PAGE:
International Women's Day

Today is International Women's day where we recognize the social, economic, cultural and political achievements of women across the globe. The power and strength of women coming together is unmatched, but our march towards gender equality is not over.

There is a serious lack of women in office across our country and particularly in Pennsylvania. Our commonwealth is ranked 40th in the nation for female representation in government. We need to do better, and that is why I am counting on your support in my race for City Controller.

Yesterday was a major milestone for my campaign. It was filing day at the County Board of Elections office, and I got to submit thousands of signatures from voters across the city who are supporting my run to be the first female City Controller of Philadelphia.

Filing my nomination petitions was the first step in getting my name on the ballot, but we still have so much left to do in the next 68 days.

To get involved with my campaign, go to:

Why Being a Sanctuary City Makes Sense

On January 25, President Trump released an executive order to strip applicable federal funds from Fourth Amendment cities--better known as sanctuary cities--as well as bar these cities from applying for most federal grants.

Mayor Jim Kenney has reaffirmed that Philadelphia will remain a sanctuary city, stating that the city will avail itself of “every opportunity we have to protect our citizens and protect our people who are living in our city." I side with Mayor Kenney: to rescind our sanctuary city status would ultimately harm our citizens.

A sanctuary city is a city that has adopted a policy of protecting illegal immigrants by not prosecuting them for violating federal immigration laws. This country was built on the backs of immigrants. Today, Philadelphia is six percent foreign-born, which means that most of us have a coworker, a friend, a neighbor, or even a family member who wasn’t born in the United States.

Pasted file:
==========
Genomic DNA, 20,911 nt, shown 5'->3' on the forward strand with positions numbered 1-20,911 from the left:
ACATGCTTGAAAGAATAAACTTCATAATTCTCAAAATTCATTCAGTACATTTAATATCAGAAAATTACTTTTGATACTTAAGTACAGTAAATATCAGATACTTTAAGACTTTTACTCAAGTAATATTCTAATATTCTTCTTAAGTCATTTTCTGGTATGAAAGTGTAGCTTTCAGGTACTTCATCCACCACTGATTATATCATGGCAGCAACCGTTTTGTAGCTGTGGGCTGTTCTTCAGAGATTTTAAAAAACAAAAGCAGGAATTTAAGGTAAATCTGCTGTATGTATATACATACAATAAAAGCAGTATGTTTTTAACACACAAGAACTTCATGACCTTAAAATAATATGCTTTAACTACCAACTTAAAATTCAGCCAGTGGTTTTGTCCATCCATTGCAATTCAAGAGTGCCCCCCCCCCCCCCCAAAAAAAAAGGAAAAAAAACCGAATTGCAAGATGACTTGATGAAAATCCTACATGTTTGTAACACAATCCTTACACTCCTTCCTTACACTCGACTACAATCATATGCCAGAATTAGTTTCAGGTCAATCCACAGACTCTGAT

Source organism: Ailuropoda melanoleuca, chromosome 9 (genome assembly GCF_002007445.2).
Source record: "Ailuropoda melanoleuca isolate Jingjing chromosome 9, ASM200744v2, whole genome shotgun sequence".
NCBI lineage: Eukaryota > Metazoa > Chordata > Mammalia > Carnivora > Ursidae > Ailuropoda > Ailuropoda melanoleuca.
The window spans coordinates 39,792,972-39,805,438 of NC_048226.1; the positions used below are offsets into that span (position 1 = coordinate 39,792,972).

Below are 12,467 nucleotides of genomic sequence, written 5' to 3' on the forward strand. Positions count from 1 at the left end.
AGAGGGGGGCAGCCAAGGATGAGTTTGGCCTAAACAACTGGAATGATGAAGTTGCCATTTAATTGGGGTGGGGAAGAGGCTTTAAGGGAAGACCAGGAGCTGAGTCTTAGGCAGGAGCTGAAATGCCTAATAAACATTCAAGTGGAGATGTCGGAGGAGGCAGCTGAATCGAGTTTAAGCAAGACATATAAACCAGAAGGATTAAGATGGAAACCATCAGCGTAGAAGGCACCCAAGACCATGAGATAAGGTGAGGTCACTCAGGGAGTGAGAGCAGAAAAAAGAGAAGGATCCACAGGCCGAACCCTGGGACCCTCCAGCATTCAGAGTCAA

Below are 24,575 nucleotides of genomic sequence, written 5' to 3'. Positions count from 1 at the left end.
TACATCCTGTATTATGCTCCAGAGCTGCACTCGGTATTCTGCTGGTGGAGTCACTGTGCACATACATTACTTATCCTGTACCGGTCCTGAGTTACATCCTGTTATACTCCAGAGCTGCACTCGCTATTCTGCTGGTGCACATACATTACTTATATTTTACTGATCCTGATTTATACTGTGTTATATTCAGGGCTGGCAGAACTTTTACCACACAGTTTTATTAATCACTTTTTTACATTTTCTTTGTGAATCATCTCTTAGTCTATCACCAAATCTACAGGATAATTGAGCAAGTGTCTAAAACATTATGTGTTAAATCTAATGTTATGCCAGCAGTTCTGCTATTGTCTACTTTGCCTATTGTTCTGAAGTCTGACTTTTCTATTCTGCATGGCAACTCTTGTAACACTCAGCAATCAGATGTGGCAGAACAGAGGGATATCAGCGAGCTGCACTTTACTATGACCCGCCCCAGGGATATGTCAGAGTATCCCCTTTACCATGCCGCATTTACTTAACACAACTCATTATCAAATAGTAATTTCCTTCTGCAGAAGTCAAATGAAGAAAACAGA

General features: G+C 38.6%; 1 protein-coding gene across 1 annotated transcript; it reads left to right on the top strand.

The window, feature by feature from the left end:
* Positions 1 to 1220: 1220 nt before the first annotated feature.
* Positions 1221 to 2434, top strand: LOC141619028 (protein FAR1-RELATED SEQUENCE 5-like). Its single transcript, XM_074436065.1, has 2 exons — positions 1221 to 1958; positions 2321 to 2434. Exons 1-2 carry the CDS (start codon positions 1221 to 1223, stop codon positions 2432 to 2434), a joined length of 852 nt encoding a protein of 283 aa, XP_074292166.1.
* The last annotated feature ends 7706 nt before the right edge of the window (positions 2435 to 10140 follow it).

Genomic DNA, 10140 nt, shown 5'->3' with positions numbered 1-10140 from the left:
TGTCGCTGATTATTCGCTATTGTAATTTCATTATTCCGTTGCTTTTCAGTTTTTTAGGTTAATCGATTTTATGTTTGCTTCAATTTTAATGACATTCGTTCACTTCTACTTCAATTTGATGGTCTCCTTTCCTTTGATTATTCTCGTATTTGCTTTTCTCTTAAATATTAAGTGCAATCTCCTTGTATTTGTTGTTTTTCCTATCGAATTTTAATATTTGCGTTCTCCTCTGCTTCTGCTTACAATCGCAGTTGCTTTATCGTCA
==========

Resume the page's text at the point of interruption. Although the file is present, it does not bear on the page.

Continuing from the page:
We interact with people from other countries everyday, on public transit, at the supermarket, at the gym, at our children’s schools for those of us who have children. And we experience the new ideas they bring, in restaurants and venues around the city.

Each and every one of us chose to either stay here, or come here in the first place. We are united in our dedication to the American--and in this case, Philadelphian--way of life.

Trump’s new order is meant to address our criminal justice system. Proponents of Trump’s executive order argue that the new policy will cut down on crime. However, immigration and violent crime are statistically unrelated.

If anything, newer research indicates that immigration might actually be decreasing the national crime rate. Additionally, in a number of cases, the risk of deportation is enough to dissuade undocumented immigrants from reporting crimes that are committed against them or that they themselves witnessed.

In Philadelphia, like every other city and town across America, if someone is arrested for a misdemeanor like disorderly conduct, the person will be sent to county jail where their fingerprints will be taken and sent to the FBI. The FBI will then send the inmate’s prints to Immigration and Customs Enforcement.

Once ICE receives the prints, it’s up to the city/county to give ICE a warrant to hold the inmate in jail in order to start the deportation process. As a sanctuary city, Philadelphia rejects these requests from ICE for any inmate who commits a misdemeanor.

Here’s where this issue starts to become pertinent to our local economy and budget. Philadelphia could potentially lose millions of dollars of federal funding because of its stance as a sanctuary city. While these cuts, if they take place, could be damaging, the city needs to stand up for its residents.